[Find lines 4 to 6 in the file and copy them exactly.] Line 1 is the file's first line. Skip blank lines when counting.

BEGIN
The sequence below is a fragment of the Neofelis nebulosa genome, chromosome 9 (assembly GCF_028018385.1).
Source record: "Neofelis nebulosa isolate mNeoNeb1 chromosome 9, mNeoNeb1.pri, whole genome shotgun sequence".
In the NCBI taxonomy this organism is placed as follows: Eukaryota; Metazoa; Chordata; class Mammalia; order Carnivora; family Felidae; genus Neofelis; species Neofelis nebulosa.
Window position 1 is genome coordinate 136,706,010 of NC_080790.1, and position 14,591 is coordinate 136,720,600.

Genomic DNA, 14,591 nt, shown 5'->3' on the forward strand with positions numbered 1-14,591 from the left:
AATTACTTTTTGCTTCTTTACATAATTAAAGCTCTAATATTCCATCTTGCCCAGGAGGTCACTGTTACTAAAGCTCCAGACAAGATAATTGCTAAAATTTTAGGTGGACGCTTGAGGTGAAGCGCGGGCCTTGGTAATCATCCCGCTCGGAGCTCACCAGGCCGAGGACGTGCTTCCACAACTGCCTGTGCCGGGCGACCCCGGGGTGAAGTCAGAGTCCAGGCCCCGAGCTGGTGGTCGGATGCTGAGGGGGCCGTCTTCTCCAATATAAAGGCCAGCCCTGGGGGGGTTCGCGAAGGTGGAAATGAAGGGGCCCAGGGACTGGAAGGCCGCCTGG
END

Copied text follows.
Window position 1 is genome coordinate 136,706,010 of NC_080790.1, and position 14,591 is coordinate 136,720,600.

Genomic DNA, 14,591 nt, shown 5'->3' on the forward strand with positions numbered 1-14,591 from the left:
AATTACTTTTTGCTTCTTTACATAATTAAAGCTCTAATATTCCATCTTGCCCAGGAGGTCACTGTTACTAAAGCTCCAGACAAGATAATTGCTAAAATTTTAGGTGGACGCTTGAGGTGAAGCGCGGGCCTTGGTAATCATCCCGCTCGGAGCTCACCAGGCCGAGGACGTGCTTCCACAACTGCCTGTGCCGGGCGACCCCGGGGTGAAGTCAGAGTCCAGGCCCCGAGCTGGTGGTCGGATGCTGAGGGGGCCGTCTTCTCCAATATAAAGGCCAGCCCTGGGGGGGTTCGCGAAGGTGGAAATGAAGGGGCCCAGGGACTGGAAGGCCGCCTGG